“I was not behind a desk for most of my career, and I can relate to service members” Clawson said. “When this opportunity came up, I thought it would be a great way for me to do some good and give back.”

The new Military and Veterans Assistance Office is located in the D.F. Lowry building inside the university’s student support services cluster.

“We’re ideally situated,” Clawson said. “I meet tomorrow with the UNCP Veterans Task Force to discuss our mission. This a new position, and we are just beginning to define it.”

The Veterans Assistance Office is part of the Office of Engaged Outreach. Clawson reports to Dr. Cammie Hunt, an associate vice chancellor.

“As UNCP continues to build and enhance our reputation as a military-friendly institution, we felt it was vital to create a one-stop shop for our active duty, dependents and military veterans,” Dr. Hunt said. “These students have different life experiences and needs, and we are committed to finding someone who would serve as an ombudsman for this special population. 

“We are pleased to welcome Col. Clawson to our UNC Pembroke team,” she said. “His vast military experience and enthusiasm will prove valuable to our team as we continue our work to better meet the needs and expectations of military/veteran students and will allow us to increase our presence in the military arena on both a statewide and national scale.”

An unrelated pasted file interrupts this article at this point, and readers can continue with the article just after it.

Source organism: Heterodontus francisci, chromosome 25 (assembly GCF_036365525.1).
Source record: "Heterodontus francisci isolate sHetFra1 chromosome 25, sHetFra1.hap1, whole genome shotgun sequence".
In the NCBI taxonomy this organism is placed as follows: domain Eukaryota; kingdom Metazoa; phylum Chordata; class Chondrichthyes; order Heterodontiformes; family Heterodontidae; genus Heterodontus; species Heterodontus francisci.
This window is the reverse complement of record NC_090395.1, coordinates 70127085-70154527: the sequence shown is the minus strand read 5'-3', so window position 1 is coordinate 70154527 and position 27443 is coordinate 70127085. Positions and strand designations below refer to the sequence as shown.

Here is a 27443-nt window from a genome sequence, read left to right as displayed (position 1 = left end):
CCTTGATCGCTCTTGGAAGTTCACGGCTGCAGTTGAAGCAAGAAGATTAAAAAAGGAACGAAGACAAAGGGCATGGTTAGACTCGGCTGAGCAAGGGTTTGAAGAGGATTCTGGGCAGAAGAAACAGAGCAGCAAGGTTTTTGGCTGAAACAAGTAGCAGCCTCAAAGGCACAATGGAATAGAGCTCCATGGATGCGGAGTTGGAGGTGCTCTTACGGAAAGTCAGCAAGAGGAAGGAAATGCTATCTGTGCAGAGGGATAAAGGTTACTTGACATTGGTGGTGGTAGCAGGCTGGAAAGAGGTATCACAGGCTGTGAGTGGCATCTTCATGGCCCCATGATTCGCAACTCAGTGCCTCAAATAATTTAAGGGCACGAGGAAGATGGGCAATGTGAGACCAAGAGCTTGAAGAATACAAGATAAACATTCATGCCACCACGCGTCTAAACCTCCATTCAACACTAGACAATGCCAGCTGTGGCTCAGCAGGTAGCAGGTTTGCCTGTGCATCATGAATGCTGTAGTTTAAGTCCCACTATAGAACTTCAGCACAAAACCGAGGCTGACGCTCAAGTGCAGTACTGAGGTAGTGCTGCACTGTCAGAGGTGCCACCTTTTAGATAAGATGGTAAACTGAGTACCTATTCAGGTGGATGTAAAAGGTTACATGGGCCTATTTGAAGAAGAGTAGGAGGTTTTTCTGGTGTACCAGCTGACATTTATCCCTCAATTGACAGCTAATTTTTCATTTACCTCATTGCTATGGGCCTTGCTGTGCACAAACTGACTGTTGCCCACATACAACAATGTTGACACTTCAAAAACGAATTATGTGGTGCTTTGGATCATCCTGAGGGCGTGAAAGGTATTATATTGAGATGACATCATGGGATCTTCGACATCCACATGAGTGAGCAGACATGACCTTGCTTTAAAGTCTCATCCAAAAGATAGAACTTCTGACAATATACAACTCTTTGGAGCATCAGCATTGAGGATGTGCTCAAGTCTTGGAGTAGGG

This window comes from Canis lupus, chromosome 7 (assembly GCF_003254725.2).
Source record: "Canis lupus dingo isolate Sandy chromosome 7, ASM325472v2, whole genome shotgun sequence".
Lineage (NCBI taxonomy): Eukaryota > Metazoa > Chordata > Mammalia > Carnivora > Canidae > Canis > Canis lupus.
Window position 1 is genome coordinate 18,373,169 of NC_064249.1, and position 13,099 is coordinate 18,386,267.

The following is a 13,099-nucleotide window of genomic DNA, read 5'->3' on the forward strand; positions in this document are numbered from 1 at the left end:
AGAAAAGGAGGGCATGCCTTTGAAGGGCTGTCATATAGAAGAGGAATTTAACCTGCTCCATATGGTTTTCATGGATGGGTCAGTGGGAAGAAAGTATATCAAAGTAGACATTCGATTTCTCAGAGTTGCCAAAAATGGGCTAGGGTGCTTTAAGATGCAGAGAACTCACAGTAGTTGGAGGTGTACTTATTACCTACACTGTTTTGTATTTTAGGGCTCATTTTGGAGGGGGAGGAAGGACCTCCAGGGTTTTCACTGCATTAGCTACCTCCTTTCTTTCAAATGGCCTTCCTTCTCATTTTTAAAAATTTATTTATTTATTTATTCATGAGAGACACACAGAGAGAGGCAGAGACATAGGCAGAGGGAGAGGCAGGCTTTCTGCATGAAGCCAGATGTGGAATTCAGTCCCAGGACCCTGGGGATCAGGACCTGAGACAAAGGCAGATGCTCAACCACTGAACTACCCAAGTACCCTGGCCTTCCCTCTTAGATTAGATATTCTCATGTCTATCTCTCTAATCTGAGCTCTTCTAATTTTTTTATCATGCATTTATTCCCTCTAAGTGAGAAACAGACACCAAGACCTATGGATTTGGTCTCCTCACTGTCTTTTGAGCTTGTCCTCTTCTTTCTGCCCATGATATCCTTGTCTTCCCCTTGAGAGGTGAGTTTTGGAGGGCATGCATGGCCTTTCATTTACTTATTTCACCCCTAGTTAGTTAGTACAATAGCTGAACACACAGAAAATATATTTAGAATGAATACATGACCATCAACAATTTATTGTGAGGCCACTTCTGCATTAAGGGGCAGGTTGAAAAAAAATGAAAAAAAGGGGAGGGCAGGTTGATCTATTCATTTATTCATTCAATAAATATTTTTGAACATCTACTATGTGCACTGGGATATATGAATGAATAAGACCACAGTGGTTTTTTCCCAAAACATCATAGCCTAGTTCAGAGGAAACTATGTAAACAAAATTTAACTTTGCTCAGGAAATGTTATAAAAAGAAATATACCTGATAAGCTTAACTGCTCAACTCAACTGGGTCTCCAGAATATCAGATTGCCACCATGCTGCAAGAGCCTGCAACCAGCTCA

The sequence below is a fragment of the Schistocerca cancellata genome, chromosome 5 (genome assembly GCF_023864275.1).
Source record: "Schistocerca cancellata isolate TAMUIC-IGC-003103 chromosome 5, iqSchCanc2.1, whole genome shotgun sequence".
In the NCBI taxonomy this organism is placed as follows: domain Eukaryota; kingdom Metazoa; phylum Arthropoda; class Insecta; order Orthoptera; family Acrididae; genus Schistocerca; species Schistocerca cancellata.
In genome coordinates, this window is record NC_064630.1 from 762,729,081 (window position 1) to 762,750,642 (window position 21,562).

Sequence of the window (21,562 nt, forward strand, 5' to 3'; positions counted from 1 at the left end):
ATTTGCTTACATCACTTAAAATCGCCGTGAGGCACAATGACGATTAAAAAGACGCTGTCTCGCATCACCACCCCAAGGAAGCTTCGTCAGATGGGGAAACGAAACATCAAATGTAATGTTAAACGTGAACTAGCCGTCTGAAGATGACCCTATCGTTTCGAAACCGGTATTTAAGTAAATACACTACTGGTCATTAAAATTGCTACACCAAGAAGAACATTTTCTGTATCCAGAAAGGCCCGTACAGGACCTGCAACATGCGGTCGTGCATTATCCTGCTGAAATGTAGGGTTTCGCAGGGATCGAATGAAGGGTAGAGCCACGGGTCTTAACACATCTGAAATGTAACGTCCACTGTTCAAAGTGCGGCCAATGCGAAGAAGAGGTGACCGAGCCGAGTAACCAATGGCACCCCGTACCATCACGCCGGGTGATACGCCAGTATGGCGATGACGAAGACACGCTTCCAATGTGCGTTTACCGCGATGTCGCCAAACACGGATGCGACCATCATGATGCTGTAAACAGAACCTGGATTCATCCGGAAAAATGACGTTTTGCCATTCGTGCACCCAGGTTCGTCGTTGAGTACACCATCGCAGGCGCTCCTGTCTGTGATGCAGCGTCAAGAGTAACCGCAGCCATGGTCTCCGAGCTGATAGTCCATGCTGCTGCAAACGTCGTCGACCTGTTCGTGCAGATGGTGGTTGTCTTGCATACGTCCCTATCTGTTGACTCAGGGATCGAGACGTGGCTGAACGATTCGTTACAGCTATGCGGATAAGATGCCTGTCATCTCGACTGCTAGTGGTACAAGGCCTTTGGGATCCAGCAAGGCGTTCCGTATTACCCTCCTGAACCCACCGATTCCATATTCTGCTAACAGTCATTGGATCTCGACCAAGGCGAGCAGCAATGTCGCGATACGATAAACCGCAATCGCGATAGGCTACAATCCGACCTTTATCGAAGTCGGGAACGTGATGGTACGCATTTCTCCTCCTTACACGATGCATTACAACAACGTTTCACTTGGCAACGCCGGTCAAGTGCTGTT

Clawson earned two master’s degrees, one from the National Defense University in national security strategy and one from Webster University in human resources development. He qualified to fly the Apache, Black Hawk, Cobra, Huey and Kiowa helicopters.

He finished his career in the Pentagon as a military assistant for tactical land warfare systems in the Office of the Secretary of Defense. Before that, he served in the Pentagon as special assistant to the Army chief of staff.  Other operational assignments include commander of the 1st Aviation Regiment at Fort Campbell, Ky.

Clawson earned two Bronze Stars, six Meritorious Service Medals, an Air Medal and an Air Medal for Valor, three Army Commendation Medals, seven Achievement Medals and a National Defense Service Medal as well as a Southwest Asia Service Medal for tours in Iraq and Turkey.

Clawson is spending his first weeks on the job defining his role and meeting with UNCP administrators. He meets with the Veterans Task Force, which is drawn from across campus.

“As we define this position, I’ll be getting to know the campus better,” Clawson said. “I enjoy working with people and look forward to being here.”

Thus far, Clawson said “everybody at UNCP has bent over backwards to help out.” He had especially kind words for his student assistants, who are both veterans and successful students and who, he said, “know the ropes.”

To learn more about the Military and Veterans Services at UNCP, please contact that office at 910.775.4438 or email